You have recently completed your initial arc flash analysis to ensure OSHA and NFPA 70E compliance as well as providing the needed protection for your electricians and maintenance personnel when working on live electrical components. As Plant Managers, EH&S professionals, or electrical engineers, you are quite pleased that your electrical equipment has the necessary labeling identifying the required personal protective equipment (PPE). So, you ask yourself, now what? According to the guideline, I’m good for the next 5 years but why would I have to do another update in 5 years? I had the study done and my equipment is labeled. Therefore, my facility is compliant. Can’t I just leave it at that?
These are great questions which is why I want to share with you five benefits of completing a 5-year update and what it ultimately will mean for you and your facility.
But first, let’s do a quick recap: One of the main reasons of completing these arc flash assessments is to get your facility in compliance with the OSHA mandate to provide electrical safety in the workplace for your personnel. But more importantly, identifying the “incident energy level” at the various pieces of electrical distribution equipment within your facility. Once we know this, we can then identify the proper level of PPE a person needs to wear when performing live energized work on any particular piece of equipment. We determine this based on the NFPA 70E guideline and IEEE 1584.
Let’s Get Into the 5 Benefits
Benefit #1 – Facility Changes
Most facilities experience on-going changes to their electrical distribution systems due to renovations, additions, changed equipment such as a large chiller, manufacturing line changes, and/or simply the removal of equipment. When this happens, the results of the current study may be inaccurate which means the labels are no longer valid.If your 5-year update is coming due or even if it’s still a few years out, it would be to your benefit to update the study to reflect the changes of your facility. The nice thing is, the original study has already been completed with the data files and updating the study may not be that big of a deal and you can rest assured that you will get updated labels with current and correct information to properly protect your qualified personnel.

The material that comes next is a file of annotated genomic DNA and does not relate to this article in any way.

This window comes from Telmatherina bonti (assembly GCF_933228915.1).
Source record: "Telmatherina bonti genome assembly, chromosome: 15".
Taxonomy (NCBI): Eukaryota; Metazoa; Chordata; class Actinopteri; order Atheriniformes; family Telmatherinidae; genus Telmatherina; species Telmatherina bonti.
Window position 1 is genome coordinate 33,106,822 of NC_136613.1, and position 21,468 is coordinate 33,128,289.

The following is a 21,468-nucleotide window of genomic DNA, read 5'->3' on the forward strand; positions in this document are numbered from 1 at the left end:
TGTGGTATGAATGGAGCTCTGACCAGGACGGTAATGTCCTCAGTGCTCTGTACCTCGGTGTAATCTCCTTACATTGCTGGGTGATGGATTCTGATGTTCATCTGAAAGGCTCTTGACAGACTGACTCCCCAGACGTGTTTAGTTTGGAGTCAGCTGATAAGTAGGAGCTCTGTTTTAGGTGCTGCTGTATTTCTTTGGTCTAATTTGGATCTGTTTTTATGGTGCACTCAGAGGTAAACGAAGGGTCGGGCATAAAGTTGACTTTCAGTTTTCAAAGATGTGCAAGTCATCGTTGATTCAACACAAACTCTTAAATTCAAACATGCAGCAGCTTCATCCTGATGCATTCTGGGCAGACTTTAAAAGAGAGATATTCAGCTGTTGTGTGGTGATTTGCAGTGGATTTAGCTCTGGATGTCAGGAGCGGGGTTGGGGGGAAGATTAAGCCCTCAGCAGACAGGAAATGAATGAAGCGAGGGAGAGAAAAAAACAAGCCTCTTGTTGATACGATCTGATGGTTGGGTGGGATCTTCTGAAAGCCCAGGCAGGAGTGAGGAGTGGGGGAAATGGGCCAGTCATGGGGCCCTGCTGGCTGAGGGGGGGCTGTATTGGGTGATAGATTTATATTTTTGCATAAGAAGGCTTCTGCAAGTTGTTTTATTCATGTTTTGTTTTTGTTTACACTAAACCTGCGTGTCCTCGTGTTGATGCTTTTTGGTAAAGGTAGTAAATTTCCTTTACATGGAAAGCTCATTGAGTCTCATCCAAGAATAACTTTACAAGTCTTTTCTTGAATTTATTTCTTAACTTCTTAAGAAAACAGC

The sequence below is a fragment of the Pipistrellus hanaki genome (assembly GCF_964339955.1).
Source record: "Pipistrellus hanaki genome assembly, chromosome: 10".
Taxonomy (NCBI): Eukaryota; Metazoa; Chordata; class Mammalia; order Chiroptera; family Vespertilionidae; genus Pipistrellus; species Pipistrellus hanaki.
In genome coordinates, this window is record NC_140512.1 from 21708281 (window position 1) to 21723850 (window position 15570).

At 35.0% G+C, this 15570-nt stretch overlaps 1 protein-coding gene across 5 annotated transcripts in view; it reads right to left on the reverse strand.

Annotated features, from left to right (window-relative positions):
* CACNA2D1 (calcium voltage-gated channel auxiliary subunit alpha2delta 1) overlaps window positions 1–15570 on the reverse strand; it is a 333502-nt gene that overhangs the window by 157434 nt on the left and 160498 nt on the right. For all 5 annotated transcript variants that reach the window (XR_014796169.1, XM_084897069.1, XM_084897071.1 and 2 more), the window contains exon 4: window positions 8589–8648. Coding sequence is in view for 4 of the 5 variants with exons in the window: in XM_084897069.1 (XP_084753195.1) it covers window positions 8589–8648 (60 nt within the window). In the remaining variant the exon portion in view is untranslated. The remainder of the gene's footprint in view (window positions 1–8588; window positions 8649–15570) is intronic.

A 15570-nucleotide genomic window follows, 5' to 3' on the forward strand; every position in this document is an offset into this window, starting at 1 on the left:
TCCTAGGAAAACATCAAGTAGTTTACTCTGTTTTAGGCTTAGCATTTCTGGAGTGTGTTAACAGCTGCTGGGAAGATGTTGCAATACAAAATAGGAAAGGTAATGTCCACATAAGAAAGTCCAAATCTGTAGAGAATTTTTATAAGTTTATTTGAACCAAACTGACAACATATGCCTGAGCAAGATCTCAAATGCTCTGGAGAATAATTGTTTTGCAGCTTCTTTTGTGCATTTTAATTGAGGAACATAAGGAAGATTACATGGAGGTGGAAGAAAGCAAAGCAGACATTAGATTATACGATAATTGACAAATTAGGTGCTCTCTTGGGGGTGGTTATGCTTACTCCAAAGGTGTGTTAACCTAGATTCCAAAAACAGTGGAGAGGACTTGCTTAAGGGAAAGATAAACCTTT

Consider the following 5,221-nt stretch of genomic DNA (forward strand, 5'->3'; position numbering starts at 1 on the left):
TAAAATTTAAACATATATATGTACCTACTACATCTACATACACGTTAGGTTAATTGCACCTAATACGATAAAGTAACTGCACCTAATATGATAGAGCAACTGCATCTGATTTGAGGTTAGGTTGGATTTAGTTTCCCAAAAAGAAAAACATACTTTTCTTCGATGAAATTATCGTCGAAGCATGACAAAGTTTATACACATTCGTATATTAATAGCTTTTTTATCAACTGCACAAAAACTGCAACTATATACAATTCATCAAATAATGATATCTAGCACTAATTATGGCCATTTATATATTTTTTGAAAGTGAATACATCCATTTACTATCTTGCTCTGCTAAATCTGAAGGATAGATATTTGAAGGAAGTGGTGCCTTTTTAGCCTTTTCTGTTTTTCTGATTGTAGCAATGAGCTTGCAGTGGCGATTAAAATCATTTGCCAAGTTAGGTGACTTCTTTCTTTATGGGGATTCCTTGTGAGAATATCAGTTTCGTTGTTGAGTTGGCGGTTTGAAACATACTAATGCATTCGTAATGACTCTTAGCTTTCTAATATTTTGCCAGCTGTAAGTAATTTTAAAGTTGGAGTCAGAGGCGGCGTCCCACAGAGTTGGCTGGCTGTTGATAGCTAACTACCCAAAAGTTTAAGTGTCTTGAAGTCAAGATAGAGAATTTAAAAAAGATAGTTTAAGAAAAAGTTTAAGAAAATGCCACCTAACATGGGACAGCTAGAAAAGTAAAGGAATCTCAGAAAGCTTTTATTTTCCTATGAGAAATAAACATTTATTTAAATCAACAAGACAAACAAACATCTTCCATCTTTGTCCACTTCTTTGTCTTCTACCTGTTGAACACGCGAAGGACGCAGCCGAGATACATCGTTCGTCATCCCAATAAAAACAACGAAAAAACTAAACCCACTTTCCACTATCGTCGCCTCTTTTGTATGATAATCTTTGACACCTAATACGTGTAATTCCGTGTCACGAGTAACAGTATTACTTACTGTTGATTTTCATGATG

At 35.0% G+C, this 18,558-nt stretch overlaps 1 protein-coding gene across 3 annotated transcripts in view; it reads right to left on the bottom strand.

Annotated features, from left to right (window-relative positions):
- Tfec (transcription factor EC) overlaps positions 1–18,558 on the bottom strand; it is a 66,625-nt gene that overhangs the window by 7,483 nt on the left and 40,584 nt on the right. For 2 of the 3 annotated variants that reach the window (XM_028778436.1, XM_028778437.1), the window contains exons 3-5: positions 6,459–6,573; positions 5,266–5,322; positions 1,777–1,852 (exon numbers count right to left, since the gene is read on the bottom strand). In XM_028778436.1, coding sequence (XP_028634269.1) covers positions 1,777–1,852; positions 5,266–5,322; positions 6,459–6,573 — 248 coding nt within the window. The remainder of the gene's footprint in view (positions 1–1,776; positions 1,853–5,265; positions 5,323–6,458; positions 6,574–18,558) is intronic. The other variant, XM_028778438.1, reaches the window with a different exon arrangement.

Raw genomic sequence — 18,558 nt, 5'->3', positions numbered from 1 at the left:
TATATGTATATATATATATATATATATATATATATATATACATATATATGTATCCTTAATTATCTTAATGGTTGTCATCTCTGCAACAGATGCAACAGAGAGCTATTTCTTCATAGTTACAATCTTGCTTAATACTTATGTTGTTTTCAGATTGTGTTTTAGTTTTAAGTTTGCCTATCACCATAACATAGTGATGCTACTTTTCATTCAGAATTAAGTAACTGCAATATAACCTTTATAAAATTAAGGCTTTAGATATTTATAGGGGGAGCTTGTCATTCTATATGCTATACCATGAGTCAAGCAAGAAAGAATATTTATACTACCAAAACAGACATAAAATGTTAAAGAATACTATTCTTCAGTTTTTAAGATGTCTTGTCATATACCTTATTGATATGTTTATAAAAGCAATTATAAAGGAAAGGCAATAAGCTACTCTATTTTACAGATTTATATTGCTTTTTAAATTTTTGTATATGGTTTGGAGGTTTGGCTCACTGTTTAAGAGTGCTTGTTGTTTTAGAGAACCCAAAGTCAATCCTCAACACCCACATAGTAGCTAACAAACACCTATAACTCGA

Benefit #2 – Utility Contribution Changes
Another reason a 5-year update is required is the utility company. They are typically the largest contributor to a fault since they are essentially a very large generating source of available fault current. Utility companies are constantly making infrastructure changes to their system. They may change upstream transformer sources (KVA, impedance values), overcurrent protection changes (primary fusing/cutouts), transmission distribution feeder changes and distances. When this happens, the three phase and single phase to ground available fault current values change entering your facility. This most definitely will change the calculations of incident energy resulting in inaccurate labels on the equipment which means the level of PPE may not be adequate for your qualified personnel. It’s in your best interest to update the study.
Benefit #3 – NFPA 70E/IEEE 1584 Changes
NFPA 70E is guaranteed to change every 3 years and the current version we are now using is the 2021 version. The next version will be coming out either in late 2023 or early 2024. The guideline changes every 3 years because “things” change; we learn about new accidents and how it impacts the current version which may result in narrative changes to certain sections.